When describing what being a Hindu meant to her, panelist Aminta Kilawan noted progress is action and that she often felt connected to Hinduism as a college student through non-profit organizations and serving other people through good works. She stated, “A lot of social movements clearly show progress is action.” Her idea was to promote Hinduism as not just a religion but a way of life that encourages faith in action and she interprets this action as works that promote social justice.
Panelist Vijay Balakrishnan stated an aspect of progress being,” Freedom to create an open space, inclusive of people of different orientations, lifestyles, sexual preferences, and marital statuses.” One member of the audience, Rohan Sooklall, also a leader of a new organization called SANGAM, was encouraged about the idea of equality and liberty for all sexual orientations. He stated, “It’s very good to hear this in the temples because it does exist in our society and our community. Many people say this is not Hindu or Indian culture and this is something alien. But it is good to hear this is something you are talking about.”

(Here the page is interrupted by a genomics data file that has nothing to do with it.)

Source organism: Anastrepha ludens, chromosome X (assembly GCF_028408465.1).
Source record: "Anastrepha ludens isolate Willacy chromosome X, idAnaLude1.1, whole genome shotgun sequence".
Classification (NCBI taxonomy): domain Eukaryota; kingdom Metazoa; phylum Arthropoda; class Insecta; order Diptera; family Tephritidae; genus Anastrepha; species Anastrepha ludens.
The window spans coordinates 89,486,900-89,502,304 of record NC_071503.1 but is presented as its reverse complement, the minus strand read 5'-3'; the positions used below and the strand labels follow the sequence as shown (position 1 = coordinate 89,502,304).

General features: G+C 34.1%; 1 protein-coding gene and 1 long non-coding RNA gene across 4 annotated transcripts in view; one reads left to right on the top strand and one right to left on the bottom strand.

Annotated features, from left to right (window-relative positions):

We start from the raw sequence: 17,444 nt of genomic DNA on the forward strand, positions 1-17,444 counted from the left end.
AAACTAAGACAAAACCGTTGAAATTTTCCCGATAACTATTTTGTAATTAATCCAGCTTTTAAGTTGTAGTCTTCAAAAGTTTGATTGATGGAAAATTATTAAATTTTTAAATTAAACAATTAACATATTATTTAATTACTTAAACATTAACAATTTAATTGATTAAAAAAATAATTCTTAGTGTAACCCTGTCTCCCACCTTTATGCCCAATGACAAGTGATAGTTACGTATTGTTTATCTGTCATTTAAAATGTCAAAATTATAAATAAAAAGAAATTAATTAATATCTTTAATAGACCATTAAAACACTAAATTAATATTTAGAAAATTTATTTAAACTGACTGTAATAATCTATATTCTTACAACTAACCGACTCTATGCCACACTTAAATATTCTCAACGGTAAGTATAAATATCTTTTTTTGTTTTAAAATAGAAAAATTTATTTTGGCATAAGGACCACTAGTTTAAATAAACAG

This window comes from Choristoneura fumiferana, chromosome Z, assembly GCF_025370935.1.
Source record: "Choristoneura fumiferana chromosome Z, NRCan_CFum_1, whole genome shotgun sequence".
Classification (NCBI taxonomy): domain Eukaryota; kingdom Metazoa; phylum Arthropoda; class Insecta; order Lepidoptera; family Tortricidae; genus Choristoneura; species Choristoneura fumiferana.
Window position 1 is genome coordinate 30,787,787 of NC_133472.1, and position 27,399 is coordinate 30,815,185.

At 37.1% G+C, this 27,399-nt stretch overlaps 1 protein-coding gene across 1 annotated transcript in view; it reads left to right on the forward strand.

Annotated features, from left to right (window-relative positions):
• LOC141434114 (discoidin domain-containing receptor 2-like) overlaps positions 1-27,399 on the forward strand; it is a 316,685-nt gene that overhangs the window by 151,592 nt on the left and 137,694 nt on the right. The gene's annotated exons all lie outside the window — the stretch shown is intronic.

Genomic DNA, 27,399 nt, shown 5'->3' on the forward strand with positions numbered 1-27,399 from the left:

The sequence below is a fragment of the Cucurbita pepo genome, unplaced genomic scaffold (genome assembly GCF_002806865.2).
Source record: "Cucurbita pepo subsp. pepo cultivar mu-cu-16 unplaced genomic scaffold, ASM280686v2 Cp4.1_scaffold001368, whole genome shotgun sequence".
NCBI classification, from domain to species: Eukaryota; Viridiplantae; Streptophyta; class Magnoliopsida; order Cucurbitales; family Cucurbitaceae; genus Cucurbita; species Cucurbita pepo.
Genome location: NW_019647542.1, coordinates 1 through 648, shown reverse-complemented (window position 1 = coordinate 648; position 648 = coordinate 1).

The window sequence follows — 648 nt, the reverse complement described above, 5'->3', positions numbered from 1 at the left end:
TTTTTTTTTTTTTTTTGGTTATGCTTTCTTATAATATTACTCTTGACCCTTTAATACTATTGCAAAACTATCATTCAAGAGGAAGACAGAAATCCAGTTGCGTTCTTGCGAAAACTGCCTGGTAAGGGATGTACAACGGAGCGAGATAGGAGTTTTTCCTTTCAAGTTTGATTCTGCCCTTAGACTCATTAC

Nivedita Chandrappa stated her idea:
Using temples to discuss is progress. Progress to me is to throw open temples to people. Why do we have temples? Not just for worship
In her experience of implementing grassroots work for her non-profit Wishwas, temples generally have not been open to programs for women’s issues. Chandrappa stated, temples are especially important for Hindus who spend a large part of their lives there. For many immigrants, even those undocumented, temples are often safe spaces to congregate. According to Chandrappa, having temples be open to female social issues would therefore create progress.